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  • pete6298

Picture Book in a Day

Good Evening, Agent Blogling.


Your mission, should you decide to accept it, is to create a picture book in 5 hours. In this envelope, you will find:

  • 50 year 5 children…

  • A blank whiteboard…

  • And a pen.

Good luck. This whole thing will probably self-destruct about 5 minutes in…


Equipped with this fairly sparse set of instructions, I made my way to Sherard School in Melton Mowbray to attempt the impossible and create a picture book, from scratch, within a day. Okay, so there was a little flexing for rules here. All the pagination and printing were done over the weekend, as the kids would have been bored to tears watching me mess up the PDF conversion for the fifteenth time. However, everything else had to fit within the school day: creating the idea, plotting the story, writing, splitting into spreads and illustrations.


Like all good secret agents, I made sure I had an array of tools concealed about my person before undertaking this dangerous mission. In this case, writing tools and techniques to help me extract an amazing story from the strange and, in some cases, frankly terrifying minds of a bunch of nine-year-olds.


We started by coming up with some possible main characters and their names:


I was a little disappointed not to get to write a story about a pineapple called Barbara, but at least I managed to dodge the Ronaldo bullet. And, you have to admit, it’s highly unlikely anyone has written a story where the main character is a fire alarm, so at least it would be original.


But we didn’t want just any ordinary fire alarm, oh no. We wanted a twist in the tale. To achieve this, I made use of SCAMPER, a creativity tool I’ve written about before. The idea was to modify Geoff the fire alarm in some way to make him more interesting. After gathering suggestions ranging from the ridiculous to the even more ridiculous:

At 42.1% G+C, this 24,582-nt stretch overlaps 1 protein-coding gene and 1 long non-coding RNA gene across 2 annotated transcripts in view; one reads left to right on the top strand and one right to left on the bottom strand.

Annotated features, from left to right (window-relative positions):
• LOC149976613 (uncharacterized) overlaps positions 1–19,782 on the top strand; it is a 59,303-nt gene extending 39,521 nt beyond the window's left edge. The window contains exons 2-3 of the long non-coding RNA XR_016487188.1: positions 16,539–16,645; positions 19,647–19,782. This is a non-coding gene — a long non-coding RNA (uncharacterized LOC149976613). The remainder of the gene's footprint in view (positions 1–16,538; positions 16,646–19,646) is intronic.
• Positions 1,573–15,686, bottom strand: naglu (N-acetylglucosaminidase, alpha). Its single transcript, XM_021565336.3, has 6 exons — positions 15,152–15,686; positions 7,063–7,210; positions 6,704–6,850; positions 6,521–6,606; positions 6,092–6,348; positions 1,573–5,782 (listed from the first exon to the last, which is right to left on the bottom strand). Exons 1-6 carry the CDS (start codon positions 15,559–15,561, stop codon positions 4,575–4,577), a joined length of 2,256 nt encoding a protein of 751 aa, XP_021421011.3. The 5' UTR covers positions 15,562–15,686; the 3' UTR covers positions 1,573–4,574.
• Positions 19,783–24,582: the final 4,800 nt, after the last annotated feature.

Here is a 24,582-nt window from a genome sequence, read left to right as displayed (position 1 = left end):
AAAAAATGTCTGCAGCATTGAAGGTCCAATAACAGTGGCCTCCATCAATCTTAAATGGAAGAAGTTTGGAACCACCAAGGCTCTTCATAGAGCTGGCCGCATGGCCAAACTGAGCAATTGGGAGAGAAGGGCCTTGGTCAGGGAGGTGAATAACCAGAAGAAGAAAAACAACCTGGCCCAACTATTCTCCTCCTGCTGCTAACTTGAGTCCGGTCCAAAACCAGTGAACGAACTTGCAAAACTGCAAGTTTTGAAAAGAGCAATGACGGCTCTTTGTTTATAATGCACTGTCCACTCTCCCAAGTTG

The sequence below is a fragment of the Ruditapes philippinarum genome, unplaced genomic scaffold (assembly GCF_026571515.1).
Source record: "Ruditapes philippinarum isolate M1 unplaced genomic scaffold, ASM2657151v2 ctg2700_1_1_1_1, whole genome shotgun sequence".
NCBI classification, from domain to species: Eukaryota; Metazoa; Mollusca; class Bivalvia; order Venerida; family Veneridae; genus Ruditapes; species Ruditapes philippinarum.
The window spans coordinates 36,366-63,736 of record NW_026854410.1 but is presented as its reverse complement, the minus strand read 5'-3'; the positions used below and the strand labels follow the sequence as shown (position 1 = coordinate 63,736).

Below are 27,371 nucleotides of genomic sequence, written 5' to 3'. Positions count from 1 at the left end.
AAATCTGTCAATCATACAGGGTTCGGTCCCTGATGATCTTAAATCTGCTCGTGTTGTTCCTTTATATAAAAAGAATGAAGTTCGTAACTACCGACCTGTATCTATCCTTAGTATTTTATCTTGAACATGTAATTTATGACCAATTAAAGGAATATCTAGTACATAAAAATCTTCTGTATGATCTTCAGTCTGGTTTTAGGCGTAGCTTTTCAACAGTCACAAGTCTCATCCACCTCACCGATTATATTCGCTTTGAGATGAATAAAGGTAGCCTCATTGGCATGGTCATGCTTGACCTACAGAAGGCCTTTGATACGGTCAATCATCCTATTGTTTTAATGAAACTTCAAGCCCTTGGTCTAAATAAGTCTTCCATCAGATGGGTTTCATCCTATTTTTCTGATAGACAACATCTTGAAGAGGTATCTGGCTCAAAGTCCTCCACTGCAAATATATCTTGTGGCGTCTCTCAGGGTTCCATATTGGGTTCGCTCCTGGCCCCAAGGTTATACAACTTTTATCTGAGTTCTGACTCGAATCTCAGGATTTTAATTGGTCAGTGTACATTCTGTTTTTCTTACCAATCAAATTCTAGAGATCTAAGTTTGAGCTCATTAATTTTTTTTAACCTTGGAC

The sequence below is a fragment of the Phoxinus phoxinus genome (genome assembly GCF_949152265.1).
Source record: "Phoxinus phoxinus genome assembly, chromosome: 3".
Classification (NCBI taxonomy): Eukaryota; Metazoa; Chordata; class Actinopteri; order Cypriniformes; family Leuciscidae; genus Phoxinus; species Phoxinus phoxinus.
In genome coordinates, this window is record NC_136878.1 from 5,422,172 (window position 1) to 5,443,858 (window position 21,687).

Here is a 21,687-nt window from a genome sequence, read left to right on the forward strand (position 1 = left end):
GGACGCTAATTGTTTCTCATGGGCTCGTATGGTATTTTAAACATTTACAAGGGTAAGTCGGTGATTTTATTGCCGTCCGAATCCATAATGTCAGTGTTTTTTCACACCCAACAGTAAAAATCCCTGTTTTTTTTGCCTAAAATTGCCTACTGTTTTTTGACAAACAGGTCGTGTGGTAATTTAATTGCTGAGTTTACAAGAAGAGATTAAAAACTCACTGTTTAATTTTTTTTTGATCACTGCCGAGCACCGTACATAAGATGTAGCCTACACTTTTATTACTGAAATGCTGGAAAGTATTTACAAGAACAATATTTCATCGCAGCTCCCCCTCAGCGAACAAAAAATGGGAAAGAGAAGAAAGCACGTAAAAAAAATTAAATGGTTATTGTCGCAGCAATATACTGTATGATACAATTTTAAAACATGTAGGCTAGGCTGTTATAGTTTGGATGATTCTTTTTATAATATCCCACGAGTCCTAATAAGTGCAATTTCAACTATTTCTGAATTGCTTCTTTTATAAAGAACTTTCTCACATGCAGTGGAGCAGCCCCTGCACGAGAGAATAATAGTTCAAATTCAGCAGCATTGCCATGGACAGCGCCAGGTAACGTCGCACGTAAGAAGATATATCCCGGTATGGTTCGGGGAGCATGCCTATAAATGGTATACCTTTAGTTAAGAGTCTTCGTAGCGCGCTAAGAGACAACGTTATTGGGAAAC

• A fire alarm that cooks with sound

  • A fire alarm combined with a cow

  • A fire alarm that Rickrolls people

We did find some interesting ideas and were able to draw up a shortlist:

  1. a fire alarm that makes a different sound, such as cow’s moo.

  2. A fire alarm that can’t make any noise

  3. A fire alarm that causes fires

  4. A fire alarm that’s so interesting (disco lights, plays funky music), no-one runs away.

By an almost unanimous show of hands, the students felt the perfect hero for our story should be a fire alarm that is permanently on fire.


Thanks, kids.


But at least we had starting point for the story. We worked through a few more plot points and decided that Geoff should want to help people, not hurt them, and thought about where an on-fire fire alarm might be useful.


No, not at a funeral.


I suggested something loud and warm might be useful in a disaster zone, such as after an earthquake, which was obviously highly topical with what’s just happened in Turkey. This seemed to go down well and, after 45 minutes, we had all the ingredients for our story.


45 minutes later, whilst the kids experimented with SCAMPER for their own stories, we had a first draft.


I broke this down into spreads during morning break, ready for the illustration teams. Each team of four students was given the task of illustrating one of the 12 spreads. I provided minimal guidance notes, leaving it instead to their imaginations. In hindsight, this was probably a mistake. The 20 different variants of Geoff was fine, but the happy snowman in the middle of the disaster zone did change the feel of that particular spread.


By 2 o’clock, the illustrations had been completed and scanned, the story had been polished, and the whole thing was ready to present. And the best bit of the day? When the children found out not only would the school have a copy of their book but they would be able to get their own copies as well.


Mission Impossible had turned into Mission Surprisingly Doable, and it was a right laugh.


Oh, you want to see the story? Go on then. And if you want a physical copy, you can always visit Lulu.

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